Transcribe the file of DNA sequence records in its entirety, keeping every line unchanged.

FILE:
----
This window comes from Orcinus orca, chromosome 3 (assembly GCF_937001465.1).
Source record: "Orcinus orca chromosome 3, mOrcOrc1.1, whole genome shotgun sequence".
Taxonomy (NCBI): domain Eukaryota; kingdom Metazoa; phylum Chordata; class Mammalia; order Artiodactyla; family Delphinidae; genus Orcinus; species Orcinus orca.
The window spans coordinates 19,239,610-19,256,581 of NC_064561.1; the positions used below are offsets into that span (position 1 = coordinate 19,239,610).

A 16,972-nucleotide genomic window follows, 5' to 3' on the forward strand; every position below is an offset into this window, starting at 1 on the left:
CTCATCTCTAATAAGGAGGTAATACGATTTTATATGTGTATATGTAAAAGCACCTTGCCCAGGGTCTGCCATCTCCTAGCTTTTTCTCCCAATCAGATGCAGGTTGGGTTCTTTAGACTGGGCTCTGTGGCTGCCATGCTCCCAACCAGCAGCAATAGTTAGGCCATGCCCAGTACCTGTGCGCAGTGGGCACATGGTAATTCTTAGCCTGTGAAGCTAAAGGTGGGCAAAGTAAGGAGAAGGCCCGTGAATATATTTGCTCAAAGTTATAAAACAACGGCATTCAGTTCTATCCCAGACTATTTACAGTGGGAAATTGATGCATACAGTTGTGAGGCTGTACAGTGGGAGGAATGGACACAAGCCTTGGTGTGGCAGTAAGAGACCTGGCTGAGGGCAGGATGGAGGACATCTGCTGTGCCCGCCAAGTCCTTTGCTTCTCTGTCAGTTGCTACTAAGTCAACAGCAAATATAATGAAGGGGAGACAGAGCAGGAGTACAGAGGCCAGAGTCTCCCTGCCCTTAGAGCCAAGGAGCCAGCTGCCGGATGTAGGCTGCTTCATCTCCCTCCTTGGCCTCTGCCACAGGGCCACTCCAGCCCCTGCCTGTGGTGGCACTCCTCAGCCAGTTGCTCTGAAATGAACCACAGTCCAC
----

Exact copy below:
This window comes from Orcinus orca, chromosome 3 (assembly GCF_937001465.1).
Source record: "Orcinus orca chromosome 3, mOrcOrc1.1, whole genome shotgun sequence".
Taxonomy (NCBI): domain Eukaryota; kingdom Metazoa; phylum Chordata; class Mammalia; order Artiodactyla; family Delphinidae; genus Orcinus; species Orcinus orca.
The window spans coordinates 19,239,610-19,256,581 of NC_064561.1; the positions used below are offsets into that span (position 1 = coordinate 19,239,610).

A 16,972-nucleotide genomic window follows, 5' to 3' on the forward strand; every position below is an offset into this window, starting at 1 on the left:
CTCATCTCTAATAAGGAGGTAATACGATTTTATATGTGTATATGTAAAAGCACCTTGCCCAGGGTCTGCCATCTCCTAGCTTTTTCTCCCAATCAGATGCAGGTTGGGTTCTTTAGACTGGGCTCTGTGGCTGCCATGCTCCCAACCAGCAGCAATAGTTAGGCCATGCCCAGTACCTGTGCGCAGTGGGCACATGGTAATTCTTAGCCTGTGAAGCTAAAGGTGGGCAAAGTAAGGAGAAGGCCCGTGAATATATTTGCTCAAAGTTATAAAACAACGGCATTCAGTTCTATCCCAGACTATTTACAGTGGGAAATTGATGCATACAGTTGTGAGGCTGTACAGTGGGAGGAATGGACACAAGCCTTGGTGTGGCAGTAAGAGACCTGGCTGAGGGCAGGATGGAGGACATCTGCTGTGCCCGCCAAGTCCTTTGCTTCTCTGTCAGTTGCTACTAAGTCAACAGCAAATATAATGAAGGGGAGACAGAGCAGGAGTACAGAGGCCAGAGTCTCCCTGCCCTTAGAGCCAAGGAGCCAGCTGCCGGATGTAGGCTGCTTCATCTCCCTCCTTGGCCTCTGCCACAGGGCCACTCCAGCCCCTGCCTGTGGTGGCACTCCTCAGCCAGTTGCTCTGAAATGAACCACAGTCCAC